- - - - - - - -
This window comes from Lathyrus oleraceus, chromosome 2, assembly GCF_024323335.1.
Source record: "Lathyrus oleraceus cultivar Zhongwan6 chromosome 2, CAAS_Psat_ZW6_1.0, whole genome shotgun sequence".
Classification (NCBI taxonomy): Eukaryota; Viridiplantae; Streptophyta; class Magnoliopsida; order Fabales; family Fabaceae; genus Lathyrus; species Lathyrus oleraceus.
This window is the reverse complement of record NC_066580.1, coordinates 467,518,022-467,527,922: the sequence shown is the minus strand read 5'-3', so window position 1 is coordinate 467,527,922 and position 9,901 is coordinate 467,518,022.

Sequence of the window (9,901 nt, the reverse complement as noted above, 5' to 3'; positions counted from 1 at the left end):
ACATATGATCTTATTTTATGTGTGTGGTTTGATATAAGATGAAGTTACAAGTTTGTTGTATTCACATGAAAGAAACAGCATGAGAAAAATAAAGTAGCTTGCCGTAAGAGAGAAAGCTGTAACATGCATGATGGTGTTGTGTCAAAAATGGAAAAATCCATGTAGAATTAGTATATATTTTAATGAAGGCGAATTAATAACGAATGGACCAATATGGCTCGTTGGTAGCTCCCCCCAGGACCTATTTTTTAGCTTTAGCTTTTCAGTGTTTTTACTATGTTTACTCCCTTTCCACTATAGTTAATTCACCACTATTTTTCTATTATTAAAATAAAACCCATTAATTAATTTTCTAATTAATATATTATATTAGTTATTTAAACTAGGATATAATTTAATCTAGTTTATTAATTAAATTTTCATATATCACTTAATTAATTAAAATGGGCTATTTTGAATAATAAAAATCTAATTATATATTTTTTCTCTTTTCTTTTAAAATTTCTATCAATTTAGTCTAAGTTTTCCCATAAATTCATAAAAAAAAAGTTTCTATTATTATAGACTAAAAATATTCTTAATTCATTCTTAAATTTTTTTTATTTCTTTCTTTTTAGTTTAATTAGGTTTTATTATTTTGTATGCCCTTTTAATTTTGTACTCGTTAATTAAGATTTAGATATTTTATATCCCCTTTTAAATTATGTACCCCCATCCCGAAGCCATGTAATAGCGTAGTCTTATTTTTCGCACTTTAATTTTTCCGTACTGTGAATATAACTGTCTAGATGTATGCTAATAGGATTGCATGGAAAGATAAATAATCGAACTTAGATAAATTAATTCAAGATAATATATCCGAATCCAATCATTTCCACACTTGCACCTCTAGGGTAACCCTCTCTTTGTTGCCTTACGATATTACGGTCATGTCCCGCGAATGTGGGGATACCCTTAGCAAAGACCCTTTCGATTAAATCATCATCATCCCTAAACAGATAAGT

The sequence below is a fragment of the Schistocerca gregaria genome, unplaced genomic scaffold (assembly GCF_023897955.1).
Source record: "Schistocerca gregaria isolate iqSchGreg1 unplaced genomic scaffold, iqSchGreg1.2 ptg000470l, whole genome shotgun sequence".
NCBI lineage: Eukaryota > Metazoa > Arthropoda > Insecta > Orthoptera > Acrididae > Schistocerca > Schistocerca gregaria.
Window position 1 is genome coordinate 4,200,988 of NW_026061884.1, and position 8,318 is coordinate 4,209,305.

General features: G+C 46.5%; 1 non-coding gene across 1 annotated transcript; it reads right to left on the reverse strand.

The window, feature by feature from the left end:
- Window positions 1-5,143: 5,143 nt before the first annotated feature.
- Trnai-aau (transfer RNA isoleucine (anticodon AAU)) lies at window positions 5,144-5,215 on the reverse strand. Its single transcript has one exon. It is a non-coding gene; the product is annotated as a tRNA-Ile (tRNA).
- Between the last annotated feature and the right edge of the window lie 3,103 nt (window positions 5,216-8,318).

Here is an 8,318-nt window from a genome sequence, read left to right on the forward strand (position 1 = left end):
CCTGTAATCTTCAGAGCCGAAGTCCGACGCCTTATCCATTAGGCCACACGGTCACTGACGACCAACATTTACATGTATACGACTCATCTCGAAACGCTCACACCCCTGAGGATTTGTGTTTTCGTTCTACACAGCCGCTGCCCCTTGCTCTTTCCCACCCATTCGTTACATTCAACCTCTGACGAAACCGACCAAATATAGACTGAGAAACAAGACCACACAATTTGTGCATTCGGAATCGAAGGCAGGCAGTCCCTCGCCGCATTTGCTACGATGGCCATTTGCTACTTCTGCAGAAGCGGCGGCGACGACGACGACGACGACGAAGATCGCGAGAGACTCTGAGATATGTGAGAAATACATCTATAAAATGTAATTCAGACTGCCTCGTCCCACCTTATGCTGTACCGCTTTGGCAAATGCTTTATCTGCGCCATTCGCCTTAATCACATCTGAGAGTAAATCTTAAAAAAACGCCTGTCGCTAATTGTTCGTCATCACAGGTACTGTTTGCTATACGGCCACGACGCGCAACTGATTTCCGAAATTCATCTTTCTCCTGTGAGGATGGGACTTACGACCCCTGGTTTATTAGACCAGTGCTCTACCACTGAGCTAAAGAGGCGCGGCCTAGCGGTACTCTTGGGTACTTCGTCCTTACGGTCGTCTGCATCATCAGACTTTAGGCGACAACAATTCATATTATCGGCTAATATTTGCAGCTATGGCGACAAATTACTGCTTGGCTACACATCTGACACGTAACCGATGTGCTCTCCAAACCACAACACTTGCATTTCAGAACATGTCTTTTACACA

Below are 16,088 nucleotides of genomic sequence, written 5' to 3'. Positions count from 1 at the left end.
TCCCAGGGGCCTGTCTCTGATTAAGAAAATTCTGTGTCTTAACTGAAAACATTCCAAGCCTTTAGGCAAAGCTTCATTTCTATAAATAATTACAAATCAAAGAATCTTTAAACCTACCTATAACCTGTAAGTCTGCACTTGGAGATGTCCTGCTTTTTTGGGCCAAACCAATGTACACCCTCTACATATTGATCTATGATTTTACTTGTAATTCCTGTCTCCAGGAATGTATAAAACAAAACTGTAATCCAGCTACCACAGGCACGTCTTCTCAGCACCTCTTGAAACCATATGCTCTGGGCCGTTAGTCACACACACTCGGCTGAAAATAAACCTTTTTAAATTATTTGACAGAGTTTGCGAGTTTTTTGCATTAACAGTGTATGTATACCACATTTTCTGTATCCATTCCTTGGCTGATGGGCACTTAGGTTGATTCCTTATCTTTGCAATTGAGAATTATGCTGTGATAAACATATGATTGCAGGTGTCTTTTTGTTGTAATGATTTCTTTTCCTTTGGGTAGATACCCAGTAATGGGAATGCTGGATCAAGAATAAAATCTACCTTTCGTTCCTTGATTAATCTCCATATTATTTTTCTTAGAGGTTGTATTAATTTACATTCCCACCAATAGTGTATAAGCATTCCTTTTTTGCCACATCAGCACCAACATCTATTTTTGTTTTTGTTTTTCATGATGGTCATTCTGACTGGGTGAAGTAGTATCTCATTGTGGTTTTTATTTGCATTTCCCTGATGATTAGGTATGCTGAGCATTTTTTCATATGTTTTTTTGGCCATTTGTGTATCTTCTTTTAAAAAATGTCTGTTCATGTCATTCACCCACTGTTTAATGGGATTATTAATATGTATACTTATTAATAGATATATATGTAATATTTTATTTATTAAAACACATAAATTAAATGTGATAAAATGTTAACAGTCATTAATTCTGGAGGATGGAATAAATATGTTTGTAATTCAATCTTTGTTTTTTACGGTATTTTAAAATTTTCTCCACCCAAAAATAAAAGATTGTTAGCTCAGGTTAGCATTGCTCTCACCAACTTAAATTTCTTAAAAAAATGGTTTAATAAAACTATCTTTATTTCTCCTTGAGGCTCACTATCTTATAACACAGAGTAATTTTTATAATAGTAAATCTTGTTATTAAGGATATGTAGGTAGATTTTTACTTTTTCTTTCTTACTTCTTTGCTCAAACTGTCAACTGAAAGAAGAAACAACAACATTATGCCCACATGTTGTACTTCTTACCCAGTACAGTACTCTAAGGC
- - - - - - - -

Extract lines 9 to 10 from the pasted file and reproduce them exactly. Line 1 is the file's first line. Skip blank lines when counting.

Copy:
NCBI lineage: Eukaryota > Metazoa > Arthropoda > Insecta > Orthoptera > Acrididae > Schistocerca > Schistocerca gregaria.
Window position 1 is genome coordinate 4,200,988 of NW_026061884.1, and position 8,318 is coordinate 4,209,305.